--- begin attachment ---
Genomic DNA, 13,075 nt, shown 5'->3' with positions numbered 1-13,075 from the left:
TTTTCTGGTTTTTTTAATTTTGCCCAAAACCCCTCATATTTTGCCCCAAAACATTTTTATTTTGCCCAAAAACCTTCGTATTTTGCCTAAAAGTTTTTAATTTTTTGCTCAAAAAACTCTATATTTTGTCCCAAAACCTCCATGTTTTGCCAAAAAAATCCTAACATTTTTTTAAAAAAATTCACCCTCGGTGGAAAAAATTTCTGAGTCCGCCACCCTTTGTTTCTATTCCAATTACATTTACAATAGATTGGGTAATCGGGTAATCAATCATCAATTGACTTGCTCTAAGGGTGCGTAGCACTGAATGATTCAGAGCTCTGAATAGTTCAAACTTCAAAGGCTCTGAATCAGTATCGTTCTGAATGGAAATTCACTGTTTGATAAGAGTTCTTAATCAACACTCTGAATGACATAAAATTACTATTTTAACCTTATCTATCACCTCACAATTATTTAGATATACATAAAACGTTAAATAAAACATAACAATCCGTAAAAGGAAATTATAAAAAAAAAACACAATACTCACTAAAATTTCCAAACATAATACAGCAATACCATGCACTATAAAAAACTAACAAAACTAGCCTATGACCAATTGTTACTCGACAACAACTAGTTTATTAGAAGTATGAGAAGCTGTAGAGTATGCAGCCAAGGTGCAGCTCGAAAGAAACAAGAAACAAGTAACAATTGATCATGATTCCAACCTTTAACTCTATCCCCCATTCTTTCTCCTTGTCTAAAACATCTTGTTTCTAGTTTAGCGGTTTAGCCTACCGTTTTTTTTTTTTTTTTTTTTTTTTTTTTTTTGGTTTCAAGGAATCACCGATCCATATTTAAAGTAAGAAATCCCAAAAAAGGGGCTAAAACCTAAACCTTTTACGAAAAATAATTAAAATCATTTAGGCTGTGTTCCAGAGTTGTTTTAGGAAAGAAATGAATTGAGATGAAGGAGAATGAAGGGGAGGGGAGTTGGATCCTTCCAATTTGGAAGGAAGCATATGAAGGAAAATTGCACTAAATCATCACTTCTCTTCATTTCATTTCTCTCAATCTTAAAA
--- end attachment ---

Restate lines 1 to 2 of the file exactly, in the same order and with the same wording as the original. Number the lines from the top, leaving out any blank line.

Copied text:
Genomic DNA, 13,075 nt, shown 5'->3' with positions numbered 1-13,075 from the left:
TTTTCTGGTTTTTTTAATTTTGCCCAAAACCCCTCATATTTTGCCCCAAAACATTTTTATTTTGCCCAAAAACCTTCGTATTTTGCCTAAAAGTTTTTAATTTTTTGCTCAAAAAACTCTATATTTTGTCCCAAAACCTCCATGTTTTGCCAAAAAAATCCTAACATTTTTTTAAAAAAATTCACCCTCGGTGGAAAAAATTTCTGAGTCCGCCACCCTTTGTTTCTATTCCAATTACATTTACAATAGATTGGGTAATCGGGTAATCAATCATCAATTGACTTGCTCTAAGGGTGCGTAGCACTGAATGATTCAGAGCTCTGAATAGTTCAAACTTCAAAGGCTCTGAATCAGTATCGTTCTGAATGGAAATTCACTGTTTGATAAGAGTTCTTAATCAACACTCTGAATGACATAAAATTACTATTTTAACCTTATCTATCACCTCACAATTATTTAGATATACATAAAACGTTAAATAAAACATAACAATCCGTAAAAGGAAATTATAAAAAAAAAACACAATACTCACTAAAATTTCCAAACATAATACAGCAATACCATGCACTATAAAAAACTAACAAAACTAGCCTATGACCAATTGTTACTCGACAACAACTAGTTTATTAGAAGTATGAGAAGCTGTAGAGTATGCAGCCAAGGTGCAGCTCGAAAGAAACAAGAAACAAGTAACAATTGATCATGATTCCAACCTTTAACTCTATCCCCCATTCTTTCTCCTTGTCTAAAACATCTTGTTTCTAGTTTAGCGGTTTAGCCTACCGTTTTTTTTTTTTTTTTTTTTTTTTTTTTTTTGGTTTCAAGGAATCACCGATCCATATTTAAAGTAAGAAATCCCAAAAAAGGGGCTAAAACCTAAACCTTTTACGAAAAATAATTAAAATCATTTAGGCTGTGTTCCAGAGTTGTTTTAGGAAAGAAATGAATTGAGATGAAGGAGAATGAAGGGGAGGGGAGTTGGATCCTTCCAATTTGGAAGGAAGCATATGAAGGAAAATTGCACTAAATCATCACTTCTCTTCATTTCATTTCTCTCAATCTTAAAA